Saving

If the pandemic taught us anything, it taught us that financial emergencies are bound to happen and we need to plan for the future. Last year, overall consumer debt declined due to decreased spending, yet about 56% of Millennials accrued more credit card debt during the pandemic. The reason? Millennials were the most likely to have had their income compromised and least likely to have had adequate emergency savings.

Saving involves setting aside money today to prepare for the future – both the short- and long-term. “We recommend that folks hang on to the savings habits cultivated during COVID-19 and/or make it a priority to create a financial safety net,” Mittal says. “Savings are designed to protect you and your family, at least in part, from losing your financial security or derailing your long-term financial goals in the event something unexpected happens.”

Working toward a short- and long-term savings goal looks different for everyone, but the good news is that there are plenty of ways to save, even if money is tight, so that you can make the most of every penny you earn. Get started with an emergency fund by learning how much you should save and where, and learn about tips for saving for your future, such as starting a high-yield savings account like Capital One 360, which earns higher than average interest on your balance amount. 

Borrowing

The key to borrowing money is to do so strategically, Mittal explains. Borrowing can provide you with much needed financial freedom, the ability to take advantage of time-sensitive investment opportunities and raise your credit scores. 

“Credit cards can be one of the most convenient and immediate borrowing options for consumers,” says Mittal. “Using a credit card responsibly can be a valuable way to build and maintain good credit, and can lead to earning rewards, such as cash back, that you can use to enjoy other experiences. The convenience of credit cards can be seductive, though. It’s important to borrow only as much money as you can afford to pay back.”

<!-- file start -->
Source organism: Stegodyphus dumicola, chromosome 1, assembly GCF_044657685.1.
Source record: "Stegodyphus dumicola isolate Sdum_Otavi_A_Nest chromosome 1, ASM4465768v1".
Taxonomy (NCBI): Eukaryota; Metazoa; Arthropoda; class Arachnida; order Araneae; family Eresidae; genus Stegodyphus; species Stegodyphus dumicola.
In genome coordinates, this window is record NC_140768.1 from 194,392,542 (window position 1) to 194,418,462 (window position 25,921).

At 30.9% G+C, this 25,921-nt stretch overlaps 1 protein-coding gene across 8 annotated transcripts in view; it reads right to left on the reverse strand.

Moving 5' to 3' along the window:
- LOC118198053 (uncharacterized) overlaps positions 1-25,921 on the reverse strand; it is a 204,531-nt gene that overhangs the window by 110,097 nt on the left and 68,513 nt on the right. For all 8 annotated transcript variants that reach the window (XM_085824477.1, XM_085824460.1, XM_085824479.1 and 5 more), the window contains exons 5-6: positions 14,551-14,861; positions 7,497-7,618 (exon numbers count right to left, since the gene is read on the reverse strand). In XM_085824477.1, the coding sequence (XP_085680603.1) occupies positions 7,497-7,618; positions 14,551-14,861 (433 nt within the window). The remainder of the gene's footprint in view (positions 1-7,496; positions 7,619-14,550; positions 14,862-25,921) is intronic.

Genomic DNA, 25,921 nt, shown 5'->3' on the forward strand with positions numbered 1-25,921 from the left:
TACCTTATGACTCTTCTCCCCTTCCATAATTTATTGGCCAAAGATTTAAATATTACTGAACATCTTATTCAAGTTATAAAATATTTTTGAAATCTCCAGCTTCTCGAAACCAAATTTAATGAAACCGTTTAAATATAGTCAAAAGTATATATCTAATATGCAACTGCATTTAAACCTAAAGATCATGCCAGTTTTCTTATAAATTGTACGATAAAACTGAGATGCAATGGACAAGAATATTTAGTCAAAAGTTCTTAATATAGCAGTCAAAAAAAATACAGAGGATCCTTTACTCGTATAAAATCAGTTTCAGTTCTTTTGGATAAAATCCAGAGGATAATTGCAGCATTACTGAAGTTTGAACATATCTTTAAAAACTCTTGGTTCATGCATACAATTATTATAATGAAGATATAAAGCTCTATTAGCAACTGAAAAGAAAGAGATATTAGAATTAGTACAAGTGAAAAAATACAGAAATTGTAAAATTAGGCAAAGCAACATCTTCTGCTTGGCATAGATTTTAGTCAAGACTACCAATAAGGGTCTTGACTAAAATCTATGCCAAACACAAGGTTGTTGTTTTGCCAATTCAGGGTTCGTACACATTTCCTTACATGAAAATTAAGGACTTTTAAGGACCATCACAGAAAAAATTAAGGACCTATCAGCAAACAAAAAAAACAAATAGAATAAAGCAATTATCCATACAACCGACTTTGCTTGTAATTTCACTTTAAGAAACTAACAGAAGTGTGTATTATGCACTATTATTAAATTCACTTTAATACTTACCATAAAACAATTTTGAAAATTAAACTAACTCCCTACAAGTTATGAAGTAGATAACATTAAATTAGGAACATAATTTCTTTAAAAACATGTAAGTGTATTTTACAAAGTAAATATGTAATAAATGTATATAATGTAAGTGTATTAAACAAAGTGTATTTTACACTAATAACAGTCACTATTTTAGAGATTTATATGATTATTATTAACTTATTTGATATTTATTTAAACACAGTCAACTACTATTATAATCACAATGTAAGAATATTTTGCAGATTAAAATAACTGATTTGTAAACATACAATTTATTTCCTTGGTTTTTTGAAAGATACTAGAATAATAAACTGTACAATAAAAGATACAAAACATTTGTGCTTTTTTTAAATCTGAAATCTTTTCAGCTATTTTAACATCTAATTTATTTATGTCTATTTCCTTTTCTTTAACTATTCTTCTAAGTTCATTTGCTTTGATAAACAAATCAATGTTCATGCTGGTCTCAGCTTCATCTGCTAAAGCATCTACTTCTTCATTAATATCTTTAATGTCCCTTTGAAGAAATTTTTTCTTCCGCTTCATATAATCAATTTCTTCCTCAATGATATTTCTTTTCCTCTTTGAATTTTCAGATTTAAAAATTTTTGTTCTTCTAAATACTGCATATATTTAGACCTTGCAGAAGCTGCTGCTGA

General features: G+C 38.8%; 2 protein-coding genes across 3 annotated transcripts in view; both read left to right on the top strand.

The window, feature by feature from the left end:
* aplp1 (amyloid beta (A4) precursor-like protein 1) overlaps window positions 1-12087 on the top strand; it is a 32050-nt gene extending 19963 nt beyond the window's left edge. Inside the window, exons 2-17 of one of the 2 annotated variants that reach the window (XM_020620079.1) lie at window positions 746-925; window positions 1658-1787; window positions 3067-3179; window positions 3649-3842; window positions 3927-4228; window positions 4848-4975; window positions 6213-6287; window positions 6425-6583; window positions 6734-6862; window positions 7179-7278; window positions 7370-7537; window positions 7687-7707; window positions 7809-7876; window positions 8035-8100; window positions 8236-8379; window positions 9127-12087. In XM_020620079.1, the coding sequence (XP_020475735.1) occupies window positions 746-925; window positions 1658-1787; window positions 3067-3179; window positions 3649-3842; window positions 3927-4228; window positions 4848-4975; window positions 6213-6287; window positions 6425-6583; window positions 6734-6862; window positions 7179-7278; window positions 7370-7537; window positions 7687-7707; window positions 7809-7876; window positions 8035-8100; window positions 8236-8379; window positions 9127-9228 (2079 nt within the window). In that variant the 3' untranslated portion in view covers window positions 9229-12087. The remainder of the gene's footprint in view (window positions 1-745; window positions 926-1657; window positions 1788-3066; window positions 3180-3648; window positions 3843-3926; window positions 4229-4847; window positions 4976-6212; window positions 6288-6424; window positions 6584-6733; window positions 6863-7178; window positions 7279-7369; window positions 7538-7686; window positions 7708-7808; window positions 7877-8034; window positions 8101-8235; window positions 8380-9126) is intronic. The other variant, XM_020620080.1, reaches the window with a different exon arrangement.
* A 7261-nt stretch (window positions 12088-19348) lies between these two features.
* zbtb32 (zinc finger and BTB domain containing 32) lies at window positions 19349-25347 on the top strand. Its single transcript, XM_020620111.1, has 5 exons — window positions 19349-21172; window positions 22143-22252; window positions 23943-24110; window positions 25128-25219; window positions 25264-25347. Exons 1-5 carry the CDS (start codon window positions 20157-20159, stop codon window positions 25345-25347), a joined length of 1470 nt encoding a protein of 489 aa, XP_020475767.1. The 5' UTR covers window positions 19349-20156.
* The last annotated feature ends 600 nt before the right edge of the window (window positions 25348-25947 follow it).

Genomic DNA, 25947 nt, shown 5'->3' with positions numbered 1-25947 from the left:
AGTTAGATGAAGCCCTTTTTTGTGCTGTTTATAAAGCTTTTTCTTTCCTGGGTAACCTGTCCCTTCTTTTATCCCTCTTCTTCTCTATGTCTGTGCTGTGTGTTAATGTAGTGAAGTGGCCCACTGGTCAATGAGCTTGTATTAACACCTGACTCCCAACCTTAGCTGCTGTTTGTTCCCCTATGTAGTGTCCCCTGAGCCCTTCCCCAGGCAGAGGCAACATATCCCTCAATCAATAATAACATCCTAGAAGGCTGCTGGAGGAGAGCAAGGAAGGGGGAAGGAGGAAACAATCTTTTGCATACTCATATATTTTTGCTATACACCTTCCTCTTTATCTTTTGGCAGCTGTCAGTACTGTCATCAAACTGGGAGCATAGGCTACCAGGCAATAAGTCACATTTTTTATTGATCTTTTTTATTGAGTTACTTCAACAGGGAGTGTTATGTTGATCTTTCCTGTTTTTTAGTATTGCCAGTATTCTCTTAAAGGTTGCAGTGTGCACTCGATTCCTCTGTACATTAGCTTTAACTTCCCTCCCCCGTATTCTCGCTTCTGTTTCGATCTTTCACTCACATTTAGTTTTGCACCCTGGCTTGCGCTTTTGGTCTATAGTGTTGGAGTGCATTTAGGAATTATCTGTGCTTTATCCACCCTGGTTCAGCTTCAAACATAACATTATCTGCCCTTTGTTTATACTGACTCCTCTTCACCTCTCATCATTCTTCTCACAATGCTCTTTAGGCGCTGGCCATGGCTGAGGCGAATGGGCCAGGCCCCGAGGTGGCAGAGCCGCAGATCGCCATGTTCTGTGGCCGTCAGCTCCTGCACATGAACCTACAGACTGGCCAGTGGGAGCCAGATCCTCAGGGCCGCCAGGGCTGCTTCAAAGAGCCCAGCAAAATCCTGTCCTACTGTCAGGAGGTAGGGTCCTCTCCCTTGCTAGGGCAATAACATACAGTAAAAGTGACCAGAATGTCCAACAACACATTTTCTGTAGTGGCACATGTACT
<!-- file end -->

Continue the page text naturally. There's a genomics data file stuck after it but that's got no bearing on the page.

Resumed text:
At Capital One, we strive to make borrowing and building credit easier. That’s why we offer the free credit monitoring tool, CreditWise, to help you develop a clear understanding of your credit, the knowledge necessary to proactively improve their scores, and the power to protect their credit so that they can enjoy the freedom that having a good credit score affords. 

Planning

Planning for the future is imperative, as many of the most enjoyable things in life require financial planning. From going off to college to getting married, to planning for big life events such as starting a family, buying a home or setting your sights on retirement, making the commitment to planning can unleash a level of security and freedom that will serve you in the present and in the future.

But too many Americans put off planning. According to the U.S. Federal Reserve Board, 25% of American adults don’t have retirement savings or a pension. And the FINRA Investor Education Foundation reports that 48% of people with low investment knowledge feel anxious when thinking about their financial future. 

“Getting the most out of your money starts with understanding the interrelationship of every financial decision and event in your life – which includes future life events,” says Mittal. By thinking about ourselves in the future, while keeping in mind our current self, we have a tendency to save more money for long-term purposes. 

Now is the time to learn, overcome barriers, and get clear on what really matters to you. With the power of perspective and a plan in place, possibilities begin to appear where you might not have seen them before. “We designed Capital One Money Coaching, available for free to everyone whether you’re a Capital One customer or not, with life planning in mind to help you set goals and a personalized action plan to work toward them,” Mittal says.